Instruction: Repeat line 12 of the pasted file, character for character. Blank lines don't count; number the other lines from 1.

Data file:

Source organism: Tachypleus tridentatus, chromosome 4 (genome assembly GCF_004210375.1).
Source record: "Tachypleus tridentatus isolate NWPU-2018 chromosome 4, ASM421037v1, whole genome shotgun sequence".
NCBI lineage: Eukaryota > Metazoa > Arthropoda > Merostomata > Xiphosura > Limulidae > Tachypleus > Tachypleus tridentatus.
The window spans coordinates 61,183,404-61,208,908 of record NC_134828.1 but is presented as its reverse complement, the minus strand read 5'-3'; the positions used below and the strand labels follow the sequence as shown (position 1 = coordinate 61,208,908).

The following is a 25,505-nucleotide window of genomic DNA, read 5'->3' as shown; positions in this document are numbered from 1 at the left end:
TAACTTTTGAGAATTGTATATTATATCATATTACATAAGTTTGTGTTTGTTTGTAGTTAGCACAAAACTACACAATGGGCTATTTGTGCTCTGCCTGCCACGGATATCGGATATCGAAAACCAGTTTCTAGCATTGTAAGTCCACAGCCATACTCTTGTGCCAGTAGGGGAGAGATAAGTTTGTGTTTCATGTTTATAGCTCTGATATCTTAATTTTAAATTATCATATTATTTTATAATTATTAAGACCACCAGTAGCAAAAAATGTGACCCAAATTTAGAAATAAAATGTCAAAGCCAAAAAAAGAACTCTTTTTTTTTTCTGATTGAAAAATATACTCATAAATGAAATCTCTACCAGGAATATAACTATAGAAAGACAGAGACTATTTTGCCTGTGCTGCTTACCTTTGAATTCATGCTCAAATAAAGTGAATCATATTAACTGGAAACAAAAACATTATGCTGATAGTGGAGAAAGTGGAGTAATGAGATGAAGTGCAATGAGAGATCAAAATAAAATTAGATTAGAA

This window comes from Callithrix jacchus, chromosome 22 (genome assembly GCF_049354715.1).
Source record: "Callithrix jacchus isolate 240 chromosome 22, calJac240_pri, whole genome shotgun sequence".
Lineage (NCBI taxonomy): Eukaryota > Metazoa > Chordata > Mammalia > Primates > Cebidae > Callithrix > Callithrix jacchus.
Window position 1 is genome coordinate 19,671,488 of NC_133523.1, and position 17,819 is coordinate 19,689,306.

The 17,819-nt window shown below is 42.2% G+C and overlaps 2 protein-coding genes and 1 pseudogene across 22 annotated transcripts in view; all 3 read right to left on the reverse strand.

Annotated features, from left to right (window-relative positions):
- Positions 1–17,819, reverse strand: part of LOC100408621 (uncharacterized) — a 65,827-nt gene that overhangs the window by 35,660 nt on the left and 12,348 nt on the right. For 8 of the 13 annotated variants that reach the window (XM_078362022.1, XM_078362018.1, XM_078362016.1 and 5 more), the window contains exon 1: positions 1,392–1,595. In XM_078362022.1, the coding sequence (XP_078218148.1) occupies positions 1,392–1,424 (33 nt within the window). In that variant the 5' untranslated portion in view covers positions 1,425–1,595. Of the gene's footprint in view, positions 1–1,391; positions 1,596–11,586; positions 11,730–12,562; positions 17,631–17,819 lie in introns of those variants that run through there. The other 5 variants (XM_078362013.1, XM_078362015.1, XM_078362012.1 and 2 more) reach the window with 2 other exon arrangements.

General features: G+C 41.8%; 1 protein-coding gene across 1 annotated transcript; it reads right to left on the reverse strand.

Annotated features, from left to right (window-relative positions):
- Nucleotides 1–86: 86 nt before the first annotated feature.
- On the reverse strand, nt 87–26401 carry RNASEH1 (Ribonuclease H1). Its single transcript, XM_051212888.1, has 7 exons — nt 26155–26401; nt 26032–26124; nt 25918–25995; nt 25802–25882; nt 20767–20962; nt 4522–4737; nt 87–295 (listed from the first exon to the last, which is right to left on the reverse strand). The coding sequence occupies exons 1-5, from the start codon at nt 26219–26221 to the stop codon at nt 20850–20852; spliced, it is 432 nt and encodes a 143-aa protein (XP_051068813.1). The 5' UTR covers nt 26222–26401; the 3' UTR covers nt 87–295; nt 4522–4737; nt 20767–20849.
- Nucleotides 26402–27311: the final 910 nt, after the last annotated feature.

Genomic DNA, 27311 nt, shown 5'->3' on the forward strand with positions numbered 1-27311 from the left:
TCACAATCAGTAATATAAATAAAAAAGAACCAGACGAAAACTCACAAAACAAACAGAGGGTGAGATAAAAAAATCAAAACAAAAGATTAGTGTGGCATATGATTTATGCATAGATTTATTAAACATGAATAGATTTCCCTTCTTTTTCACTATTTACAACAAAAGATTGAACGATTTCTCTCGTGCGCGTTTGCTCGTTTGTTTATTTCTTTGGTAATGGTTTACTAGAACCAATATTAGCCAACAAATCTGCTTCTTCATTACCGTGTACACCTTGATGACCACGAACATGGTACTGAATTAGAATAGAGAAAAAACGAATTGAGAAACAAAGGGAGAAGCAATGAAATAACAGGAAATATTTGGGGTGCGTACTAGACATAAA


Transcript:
Annotated features, from left to right (window-relative positions):